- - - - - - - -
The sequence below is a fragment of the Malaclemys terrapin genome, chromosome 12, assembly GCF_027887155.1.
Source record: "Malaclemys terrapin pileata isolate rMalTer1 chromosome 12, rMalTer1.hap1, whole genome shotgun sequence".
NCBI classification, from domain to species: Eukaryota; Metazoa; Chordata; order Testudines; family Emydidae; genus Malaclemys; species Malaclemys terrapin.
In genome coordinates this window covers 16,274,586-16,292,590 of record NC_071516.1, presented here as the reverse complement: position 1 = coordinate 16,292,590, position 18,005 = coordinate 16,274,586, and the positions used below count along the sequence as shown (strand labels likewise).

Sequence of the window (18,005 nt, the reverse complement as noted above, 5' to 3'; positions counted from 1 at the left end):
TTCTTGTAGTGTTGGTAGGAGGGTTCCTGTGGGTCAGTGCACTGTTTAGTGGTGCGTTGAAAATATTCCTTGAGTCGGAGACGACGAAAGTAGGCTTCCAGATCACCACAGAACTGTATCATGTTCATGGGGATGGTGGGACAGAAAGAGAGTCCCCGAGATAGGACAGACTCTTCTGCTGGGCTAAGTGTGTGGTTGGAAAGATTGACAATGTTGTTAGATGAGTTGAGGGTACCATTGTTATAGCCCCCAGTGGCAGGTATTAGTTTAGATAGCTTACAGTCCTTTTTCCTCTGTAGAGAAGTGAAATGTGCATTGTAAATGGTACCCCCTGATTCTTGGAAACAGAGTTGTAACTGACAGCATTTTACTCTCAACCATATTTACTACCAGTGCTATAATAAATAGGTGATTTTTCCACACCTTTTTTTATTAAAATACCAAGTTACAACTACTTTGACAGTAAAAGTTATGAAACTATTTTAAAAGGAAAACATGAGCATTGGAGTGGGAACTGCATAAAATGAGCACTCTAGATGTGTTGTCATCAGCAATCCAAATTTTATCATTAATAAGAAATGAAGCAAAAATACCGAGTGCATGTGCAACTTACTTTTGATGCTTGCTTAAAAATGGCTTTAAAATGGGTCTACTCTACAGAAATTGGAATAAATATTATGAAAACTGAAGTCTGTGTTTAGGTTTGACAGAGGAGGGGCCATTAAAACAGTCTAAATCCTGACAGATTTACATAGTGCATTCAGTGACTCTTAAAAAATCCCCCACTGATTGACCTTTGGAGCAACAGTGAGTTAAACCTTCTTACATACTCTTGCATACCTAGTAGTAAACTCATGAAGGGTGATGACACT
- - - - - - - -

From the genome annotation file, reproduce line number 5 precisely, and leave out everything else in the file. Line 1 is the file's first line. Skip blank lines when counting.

Sequence of the window (18,005 nt, the reverse complement as noted above, 5' to 3'; positions counted from 1 at the left end):